What is a Personal Trainer?

The idea of having a personal trainer is one that most people who are losing weight or want to lose weight love. In fact, publications regularly post articles on what tools trainers use for their clients so their audience can replicate the trainer’s moves at home. But personal training is not what is written about in articles; it’s an entire profession that bears a little understanding.


A personal trainer is defined as an individual who has the experience and education needed in order to help their clients become fitter by instructing them in exercises. Personal trainers help their clients by creating a physical fitness program for their clients and assessing their progress during the program. They also may provide information to their clients on wellness and disease prevention, depending on their specialization. At times they work with a client’s doctor to ensure their fitness program will not harm their overall health, especially if the client is recovering from surgery, an injury, or another medical condition.

Education and Certifications

A personal trainer will ideally have at least an undergraduate degree in kinesiology or a related field as well as be certified as a personal trainer. It is, however, possible to earn certification without having a degree in kinesiology or sports training; certifications in the United States are conferred by the National Commission for Certifying Agencies and there are more than a dozen such certifications available throughout the country. Professionals often choose to earn the National Academy of Sports Medicine Personal Trainer Certification, which is one of the most prestigious qualifications available. These certifications are awarded after completing the program that precedes the certification exam. It is important to note that not all personal training settings require a degree or a certification, although the most competitive positions tend to require both.


There are a variety of specializations available for personal trainers. These specializations will vary by certification program, but as the National Academy of Sports Medicine is the most popular, this article will use the specializations listed on its website. Some options include women’s fitness, weight loss, fitness and nutrition, MMA conditioning, and performance enhancement specialization. Some personal trainers also work in sports-specific areas, including basketball, swimming, running, and more. Earning a specialization in one or more areas will make that professional a valuable candidate for a variety of positions.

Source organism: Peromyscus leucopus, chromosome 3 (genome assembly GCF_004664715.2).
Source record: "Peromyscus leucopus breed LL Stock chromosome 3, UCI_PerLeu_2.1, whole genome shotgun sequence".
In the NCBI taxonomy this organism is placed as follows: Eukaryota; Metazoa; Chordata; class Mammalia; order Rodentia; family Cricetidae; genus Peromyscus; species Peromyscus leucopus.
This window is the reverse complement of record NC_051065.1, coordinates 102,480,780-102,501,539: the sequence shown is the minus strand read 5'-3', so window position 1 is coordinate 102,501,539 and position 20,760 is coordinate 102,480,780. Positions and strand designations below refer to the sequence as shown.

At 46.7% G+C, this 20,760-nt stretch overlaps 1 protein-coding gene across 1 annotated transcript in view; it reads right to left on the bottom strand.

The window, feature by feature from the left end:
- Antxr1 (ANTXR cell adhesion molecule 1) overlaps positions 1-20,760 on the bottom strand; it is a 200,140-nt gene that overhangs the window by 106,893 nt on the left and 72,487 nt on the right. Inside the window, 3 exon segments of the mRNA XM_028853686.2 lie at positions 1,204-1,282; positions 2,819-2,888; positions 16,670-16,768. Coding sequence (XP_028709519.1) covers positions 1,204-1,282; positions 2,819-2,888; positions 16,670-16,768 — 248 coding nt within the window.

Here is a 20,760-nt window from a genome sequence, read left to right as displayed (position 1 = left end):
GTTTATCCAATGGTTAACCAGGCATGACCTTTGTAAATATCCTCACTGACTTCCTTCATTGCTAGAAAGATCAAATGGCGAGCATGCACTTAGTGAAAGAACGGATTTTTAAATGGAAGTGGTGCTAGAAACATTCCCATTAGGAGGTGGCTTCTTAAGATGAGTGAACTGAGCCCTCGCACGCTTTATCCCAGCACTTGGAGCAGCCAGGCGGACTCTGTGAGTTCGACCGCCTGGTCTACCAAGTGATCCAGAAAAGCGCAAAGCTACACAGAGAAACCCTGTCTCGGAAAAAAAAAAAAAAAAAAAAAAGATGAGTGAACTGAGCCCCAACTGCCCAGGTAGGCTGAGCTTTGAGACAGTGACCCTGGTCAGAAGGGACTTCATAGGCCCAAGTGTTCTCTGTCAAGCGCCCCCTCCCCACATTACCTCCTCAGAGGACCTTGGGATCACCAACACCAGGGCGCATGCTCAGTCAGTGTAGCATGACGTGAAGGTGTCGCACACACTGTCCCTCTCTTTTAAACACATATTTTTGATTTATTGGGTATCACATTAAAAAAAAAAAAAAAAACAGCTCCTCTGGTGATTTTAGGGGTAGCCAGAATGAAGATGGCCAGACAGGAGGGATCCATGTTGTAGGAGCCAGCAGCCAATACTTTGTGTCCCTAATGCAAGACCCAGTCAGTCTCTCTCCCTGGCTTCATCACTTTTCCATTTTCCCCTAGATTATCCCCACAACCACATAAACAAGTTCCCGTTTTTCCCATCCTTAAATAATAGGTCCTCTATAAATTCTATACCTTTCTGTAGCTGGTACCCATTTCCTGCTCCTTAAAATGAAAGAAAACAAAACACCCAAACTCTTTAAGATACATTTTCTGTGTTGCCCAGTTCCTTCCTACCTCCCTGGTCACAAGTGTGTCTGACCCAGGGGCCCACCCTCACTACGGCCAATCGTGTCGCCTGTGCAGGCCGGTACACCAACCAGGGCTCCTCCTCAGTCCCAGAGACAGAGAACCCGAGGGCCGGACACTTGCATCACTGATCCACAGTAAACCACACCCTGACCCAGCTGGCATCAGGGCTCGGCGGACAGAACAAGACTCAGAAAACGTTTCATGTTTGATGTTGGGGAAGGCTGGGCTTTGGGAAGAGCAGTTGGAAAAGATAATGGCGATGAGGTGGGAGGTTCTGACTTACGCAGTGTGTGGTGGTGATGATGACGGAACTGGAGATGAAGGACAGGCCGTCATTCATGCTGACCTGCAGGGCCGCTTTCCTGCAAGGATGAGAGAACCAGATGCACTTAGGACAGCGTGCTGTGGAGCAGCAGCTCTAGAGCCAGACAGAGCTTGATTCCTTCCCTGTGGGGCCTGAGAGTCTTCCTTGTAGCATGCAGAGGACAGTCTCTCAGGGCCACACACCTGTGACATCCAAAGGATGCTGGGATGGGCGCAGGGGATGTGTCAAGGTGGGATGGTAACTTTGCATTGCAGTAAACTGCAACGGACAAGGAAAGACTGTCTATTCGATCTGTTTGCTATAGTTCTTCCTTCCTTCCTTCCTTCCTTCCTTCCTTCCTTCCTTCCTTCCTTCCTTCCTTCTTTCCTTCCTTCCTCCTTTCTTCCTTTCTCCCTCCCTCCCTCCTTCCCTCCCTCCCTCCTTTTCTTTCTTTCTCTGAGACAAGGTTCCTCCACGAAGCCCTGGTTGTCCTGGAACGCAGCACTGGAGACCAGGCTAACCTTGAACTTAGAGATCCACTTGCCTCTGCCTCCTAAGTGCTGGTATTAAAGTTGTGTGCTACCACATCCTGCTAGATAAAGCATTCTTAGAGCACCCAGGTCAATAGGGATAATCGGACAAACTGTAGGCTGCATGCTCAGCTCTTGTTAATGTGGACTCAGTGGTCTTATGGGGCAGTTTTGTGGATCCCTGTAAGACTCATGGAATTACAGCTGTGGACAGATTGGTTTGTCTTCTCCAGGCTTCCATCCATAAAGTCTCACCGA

Related Resource: 50 Best Bachelors in Sports Science Degree Programs

Trainers in Different Settings

Specializations help personal trainers work in a variety of settings. They can be found in hospitals, rehabilitation centers, gyms, schools, and working with athletes or sports teams. They can work just about anywhere, even online. In fact, many certified personal trainers build their own businesses, creating workout plans and apps that people from around the world can use to further their own fitness journey. A personal trainer can provide people with a variety of benefits, including increased personal health and a better attitude about their own wellness. While many people believe that it is not necessary to hire these professionals, the profession helps more than just people looking to lose weight; they are active in rehabilitation, special population, and clinical disease prevention settings as well. This quick primer will help individuals understand what personal trainers do and why different populations may want to consider hiring a professional for their health needs.

Related Resource: What Does A Sports Nutritionist Do?